Toward A True-Cost Economic Model: Cheater Economics, Fair Play, & Long-Term Survival

Over the next century communities worldwide will experience an unprecedented shift of weather instability. Extreme weather events are ecological spasms often driving economic spasms and regional collapses. Concerned citizens and opinion leaders need to prepare before these eco-spasms proliferate. Far from being prepared, most leaders and power brokers are not mindful of the rethinking that is required. This working paper and appendix offers a brief economic vision, a set of economic principles, and list of problematic trends to help respond to the challenges as we work for a better day. –Randy Hayes


Foundation Earth’s Strategic Response:

It would be foolhardy to think that restructuring the global economy for long-term deep sustainability is an easy task, but we aren’t the type of people to give up. We will make this meaningful shift or we will go down fighting. Foundation Earth will put forth its solutions as thoughtfully and powerfully as we can, given our humble resources. Together we can help ensure that nature’s life support systems are healthy and that biological diverse systems, particularly large wild areas, are protected. Such systems are key to humanity’s wellbeing and the entire web of life.

There is indeed an “invisible hand” which left to its own devises promotes general good. That hand turns out to be nature’s ways – nourishing all things. The industrial economic invisible hand could best be called “Cheater Economics” (externalizing pollution costs). We call for a “True Cost Economy” based on nature’s ways.

This campaign can be thought of a twenty-five year process to help foster such a shift. In [Dick] Cheneyesque fashion, the known unknowns and the unknown unknowns present sizable difficulties. Nature has a non-linear way of being. Will the soft landing of a semi-elegant twenty-five year economic transition be possible? Certainly not if we are headed to a four degree world. It will more likely be mini-collapses and rebuilding. We will prepare for both scenarios as best we can.
Nature’s “invisible hand” left to its own devises may indeed promote general good, but our collective campaign for a better world will need an active and visible hand. Please let us know what else you think we should be looking at and how you might help to enact this vision. Additional information on the model & the context of this work is included in Appendix I. The basic vision includes:


If I had a lot of money, I couldn’t afford to live as well as I do.

– Mike Roselle, grassroots organizer and a founder of Earth First


The Vision Starts with an Integrated Set of Goals:

In this “age of plenty” vast numbers experience a deep spiritual hunger. Our current global economic system is achieving insufficiently and desperately needs to be changed. The goals of a better society aren’t so hard to imagine. In a simple straightforward sense we want highly educated/ecologically astute people, high levels of political and spiritual freedom, low infant mortality, low impact/low throughput lifestyles, clean environment with wild beautiful natural places, and a small gap between the greater and least financially well off people. We want to live in a close and proper relationship to nature, our communities, and the institutions we create. Arguably this would mean a rapid transition to a smaller primarily regional economy with less production and consumption, while improving likelihood of dignified and happier lives. It starts with selecting where you want to grow (wisdom, art, culture…) and where you want to degrow (pollution, industrial workaholic lives, intolerance…).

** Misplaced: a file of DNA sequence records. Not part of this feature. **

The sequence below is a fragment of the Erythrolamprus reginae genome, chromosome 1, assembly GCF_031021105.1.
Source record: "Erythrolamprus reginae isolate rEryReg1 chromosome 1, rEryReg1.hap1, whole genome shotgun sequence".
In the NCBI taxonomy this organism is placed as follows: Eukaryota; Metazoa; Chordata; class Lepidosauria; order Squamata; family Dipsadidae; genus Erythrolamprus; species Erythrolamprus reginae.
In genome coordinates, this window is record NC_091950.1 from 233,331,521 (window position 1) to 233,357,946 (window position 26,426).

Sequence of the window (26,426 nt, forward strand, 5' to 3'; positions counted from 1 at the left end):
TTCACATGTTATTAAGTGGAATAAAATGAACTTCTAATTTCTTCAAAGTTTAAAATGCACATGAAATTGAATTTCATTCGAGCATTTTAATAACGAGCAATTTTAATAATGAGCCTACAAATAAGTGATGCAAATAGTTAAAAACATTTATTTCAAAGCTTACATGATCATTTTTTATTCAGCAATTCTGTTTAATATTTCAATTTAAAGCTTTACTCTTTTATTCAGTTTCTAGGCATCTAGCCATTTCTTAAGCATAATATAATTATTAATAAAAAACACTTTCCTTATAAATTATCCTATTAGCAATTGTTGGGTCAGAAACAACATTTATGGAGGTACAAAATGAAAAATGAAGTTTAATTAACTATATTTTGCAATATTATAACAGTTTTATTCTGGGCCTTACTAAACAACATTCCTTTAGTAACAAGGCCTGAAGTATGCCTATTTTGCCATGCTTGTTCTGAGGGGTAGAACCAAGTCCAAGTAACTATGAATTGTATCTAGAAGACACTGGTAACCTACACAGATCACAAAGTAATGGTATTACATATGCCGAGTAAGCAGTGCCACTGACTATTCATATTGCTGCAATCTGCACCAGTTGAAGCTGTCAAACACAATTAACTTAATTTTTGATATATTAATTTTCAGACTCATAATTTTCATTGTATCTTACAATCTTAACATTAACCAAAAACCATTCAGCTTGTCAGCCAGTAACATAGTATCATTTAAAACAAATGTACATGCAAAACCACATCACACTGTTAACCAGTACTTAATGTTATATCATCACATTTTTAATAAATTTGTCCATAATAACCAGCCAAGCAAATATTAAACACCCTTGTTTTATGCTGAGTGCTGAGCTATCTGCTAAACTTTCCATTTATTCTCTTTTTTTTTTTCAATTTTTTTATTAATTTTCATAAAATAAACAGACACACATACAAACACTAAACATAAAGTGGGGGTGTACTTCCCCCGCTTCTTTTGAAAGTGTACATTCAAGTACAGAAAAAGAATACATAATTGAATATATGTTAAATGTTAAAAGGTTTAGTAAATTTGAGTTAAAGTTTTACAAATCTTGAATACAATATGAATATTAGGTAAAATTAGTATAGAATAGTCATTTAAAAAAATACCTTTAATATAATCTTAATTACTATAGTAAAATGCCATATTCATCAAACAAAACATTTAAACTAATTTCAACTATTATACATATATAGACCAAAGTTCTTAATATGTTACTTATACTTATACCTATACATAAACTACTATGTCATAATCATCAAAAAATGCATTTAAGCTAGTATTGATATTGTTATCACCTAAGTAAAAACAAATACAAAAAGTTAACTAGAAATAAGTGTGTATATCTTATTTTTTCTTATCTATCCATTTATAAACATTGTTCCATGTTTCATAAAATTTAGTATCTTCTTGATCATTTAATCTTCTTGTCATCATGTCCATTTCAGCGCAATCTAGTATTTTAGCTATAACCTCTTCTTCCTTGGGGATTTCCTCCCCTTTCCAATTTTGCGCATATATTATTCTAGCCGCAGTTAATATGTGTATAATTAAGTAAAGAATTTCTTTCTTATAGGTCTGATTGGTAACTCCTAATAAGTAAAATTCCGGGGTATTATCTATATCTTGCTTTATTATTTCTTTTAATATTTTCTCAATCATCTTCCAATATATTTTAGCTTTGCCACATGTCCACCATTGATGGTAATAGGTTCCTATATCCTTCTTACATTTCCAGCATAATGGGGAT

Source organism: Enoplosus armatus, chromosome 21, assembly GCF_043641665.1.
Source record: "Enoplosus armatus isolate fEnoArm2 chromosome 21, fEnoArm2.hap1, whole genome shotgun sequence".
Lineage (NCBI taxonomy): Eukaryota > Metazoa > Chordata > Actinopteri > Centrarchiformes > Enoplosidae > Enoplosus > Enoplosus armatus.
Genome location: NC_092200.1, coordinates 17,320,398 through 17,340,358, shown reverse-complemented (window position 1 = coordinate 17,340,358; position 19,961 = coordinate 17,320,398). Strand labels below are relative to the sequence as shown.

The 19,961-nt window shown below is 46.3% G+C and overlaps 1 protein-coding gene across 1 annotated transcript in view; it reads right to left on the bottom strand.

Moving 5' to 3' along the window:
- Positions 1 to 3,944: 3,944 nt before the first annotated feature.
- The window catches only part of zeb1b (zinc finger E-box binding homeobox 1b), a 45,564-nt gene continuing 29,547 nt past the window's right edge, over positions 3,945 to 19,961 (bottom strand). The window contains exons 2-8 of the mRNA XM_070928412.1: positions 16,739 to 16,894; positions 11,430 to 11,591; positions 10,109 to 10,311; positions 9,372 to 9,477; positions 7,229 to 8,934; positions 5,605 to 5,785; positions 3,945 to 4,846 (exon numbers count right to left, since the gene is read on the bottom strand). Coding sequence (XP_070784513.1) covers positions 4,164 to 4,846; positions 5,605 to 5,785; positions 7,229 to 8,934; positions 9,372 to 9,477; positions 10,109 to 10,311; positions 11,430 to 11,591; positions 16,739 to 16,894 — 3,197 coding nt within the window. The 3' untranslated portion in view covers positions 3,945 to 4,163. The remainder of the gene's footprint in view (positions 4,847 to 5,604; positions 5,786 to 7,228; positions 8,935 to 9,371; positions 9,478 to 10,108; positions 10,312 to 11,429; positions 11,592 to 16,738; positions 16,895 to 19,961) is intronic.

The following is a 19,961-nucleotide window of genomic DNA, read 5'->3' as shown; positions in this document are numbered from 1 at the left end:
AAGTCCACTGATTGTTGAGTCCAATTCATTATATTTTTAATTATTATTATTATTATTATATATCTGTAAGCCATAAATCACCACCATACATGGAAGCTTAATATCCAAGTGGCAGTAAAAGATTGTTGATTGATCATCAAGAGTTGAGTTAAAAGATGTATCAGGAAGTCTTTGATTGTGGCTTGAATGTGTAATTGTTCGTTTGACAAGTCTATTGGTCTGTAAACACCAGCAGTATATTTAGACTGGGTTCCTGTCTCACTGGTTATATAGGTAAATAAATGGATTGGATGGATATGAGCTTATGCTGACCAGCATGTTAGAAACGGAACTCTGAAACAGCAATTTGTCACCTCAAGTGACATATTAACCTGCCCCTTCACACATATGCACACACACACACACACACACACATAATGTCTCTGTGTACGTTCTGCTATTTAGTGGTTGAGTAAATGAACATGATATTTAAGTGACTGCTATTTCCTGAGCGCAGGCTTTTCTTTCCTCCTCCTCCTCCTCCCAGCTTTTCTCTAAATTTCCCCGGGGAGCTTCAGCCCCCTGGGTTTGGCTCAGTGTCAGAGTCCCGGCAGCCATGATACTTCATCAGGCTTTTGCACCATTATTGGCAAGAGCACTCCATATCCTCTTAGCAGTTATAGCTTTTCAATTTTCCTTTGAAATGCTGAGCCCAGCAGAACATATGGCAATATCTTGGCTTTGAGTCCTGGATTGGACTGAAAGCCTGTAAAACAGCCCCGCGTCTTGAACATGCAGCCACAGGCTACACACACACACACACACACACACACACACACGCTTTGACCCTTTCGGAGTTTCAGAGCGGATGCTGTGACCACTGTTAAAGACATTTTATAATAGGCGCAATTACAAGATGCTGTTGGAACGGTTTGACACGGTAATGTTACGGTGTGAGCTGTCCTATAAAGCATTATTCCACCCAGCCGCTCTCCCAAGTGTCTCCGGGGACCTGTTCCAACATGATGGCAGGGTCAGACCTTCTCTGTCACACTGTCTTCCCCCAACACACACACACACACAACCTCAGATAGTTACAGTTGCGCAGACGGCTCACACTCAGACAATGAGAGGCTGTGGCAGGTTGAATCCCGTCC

Picturing the New Era:

A smaller economy tingles with vitality while producing and consuming less. Businesses respect the laws of nature and integrate principles of ecology. Systems function well within the carrying capacity of regional and global ecosystems. People value the fundamental cycles of life, understanding that nature supports all life, now and in the future. No one exports problems to other societies or to future generations. Everyone faces the reality of a true cost economy and benefits from it. If anyone pollutes, they pay the true cost of the hazards and damages. Conserving stuff, along with the inclination to consume less, lightens the true cost. In the new era, everyone appreciates that natural resources cannot be owned. They cannot be exploited – not for very long. There are no “corporate socialists in free market clothing” receiving subsidies. Market capital gravitates to sustainable solutions.
Yes, all this boils down to economic details. We exercise financial discipline. We balance budgets. We maintain financial reserves. We leverage debt with caution. We interact with other economies as partners – actually, as family members. There are still markets, mostly local, and we still seek to profit, but we internalize ecological and social costs through a truly transparent balance sheet of assets and liabilities. Yes, we seek increased prosperity, but we don’t attach this sense of wellbeing to the growth of stuff. We tie our sense of wellbeing to infinite possibilities in a finite physical world.
Central to the new era we will see that exploding populations will have stabilized and in fact declined dramatically. Via our numbers and by our commitment to future generations, natural systems rejuvenate beneath our reduced footprint. Food and agricultural systems will be much more focused on bioregional economies. Picture continental networks of more self-reliant local economies. Most of what is traded at the global level is art, culture, and ideas.